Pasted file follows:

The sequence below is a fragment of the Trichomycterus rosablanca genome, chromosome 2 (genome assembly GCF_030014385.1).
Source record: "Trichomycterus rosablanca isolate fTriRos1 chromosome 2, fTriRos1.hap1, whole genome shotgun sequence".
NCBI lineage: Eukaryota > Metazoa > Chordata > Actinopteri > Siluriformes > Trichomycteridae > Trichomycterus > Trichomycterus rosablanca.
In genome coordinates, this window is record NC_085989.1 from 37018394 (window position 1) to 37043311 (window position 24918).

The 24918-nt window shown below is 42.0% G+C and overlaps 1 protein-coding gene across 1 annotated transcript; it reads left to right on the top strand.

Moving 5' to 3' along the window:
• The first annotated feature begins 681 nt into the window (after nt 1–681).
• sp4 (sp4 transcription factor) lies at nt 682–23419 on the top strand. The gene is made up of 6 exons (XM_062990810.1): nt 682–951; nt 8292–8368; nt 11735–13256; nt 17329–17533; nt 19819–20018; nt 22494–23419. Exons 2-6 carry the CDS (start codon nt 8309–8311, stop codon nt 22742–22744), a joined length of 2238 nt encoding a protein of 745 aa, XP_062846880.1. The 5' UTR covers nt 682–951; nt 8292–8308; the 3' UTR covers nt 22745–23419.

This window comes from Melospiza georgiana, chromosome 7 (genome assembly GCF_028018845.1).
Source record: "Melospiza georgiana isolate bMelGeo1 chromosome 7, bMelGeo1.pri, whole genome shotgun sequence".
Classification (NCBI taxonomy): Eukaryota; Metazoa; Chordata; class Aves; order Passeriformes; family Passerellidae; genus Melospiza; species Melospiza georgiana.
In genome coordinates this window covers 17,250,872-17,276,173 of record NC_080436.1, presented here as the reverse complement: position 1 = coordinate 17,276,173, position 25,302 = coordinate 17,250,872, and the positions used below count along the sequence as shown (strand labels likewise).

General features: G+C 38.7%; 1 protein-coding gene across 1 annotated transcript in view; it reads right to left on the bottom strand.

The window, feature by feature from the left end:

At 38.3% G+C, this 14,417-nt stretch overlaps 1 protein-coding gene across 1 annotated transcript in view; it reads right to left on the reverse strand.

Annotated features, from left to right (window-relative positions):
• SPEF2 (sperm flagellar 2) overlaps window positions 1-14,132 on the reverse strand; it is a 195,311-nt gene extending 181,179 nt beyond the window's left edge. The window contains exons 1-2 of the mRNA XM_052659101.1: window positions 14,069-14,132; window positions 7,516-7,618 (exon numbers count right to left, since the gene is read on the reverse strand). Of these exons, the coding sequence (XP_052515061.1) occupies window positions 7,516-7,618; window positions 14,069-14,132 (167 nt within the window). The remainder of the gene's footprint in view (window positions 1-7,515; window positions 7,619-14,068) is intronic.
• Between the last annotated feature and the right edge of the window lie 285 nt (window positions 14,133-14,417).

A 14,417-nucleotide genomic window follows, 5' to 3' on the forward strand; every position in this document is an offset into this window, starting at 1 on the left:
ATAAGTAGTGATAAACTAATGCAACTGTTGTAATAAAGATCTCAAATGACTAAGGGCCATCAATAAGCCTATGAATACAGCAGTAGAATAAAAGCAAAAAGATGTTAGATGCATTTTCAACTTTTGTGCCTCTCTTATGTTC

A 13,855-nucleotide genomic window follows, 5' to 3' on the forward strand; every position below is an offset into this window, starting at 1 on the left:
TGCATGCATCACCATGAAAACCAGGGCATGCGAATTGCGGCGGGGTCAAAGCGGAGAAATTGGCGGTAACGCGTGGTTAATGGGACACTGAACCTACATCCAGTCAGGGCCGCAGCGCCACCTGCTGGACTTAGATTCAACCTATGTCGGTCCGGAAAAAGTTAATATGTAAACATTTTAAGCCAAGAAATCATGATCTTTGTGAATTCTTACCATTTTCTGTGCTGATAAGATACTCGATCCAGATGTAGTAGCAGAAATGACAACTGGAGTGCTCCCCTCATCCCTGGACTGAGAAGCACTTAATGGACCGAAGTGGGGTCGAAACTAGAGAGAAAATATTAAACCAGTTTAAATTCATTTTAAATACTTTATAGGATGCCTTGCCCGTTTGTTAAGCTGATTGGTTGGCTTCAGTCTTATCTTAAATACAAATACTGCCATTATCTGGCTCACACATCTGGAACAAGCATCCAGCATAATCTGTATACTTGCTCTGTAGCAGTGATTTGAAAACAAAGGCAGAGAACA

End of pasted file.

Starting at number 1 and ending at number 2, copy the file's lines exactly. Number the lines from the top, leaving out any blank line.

The sequence below is a fragment of the Trichomycterus rosablanca genome, chromosome 2 (genome assembly GCF_030014385.1).
Source record: "Trichomycterus rosablanca isolate fTriRos1 chromosome 2, fTriRos1.hap1, whole genome shotgun sequence".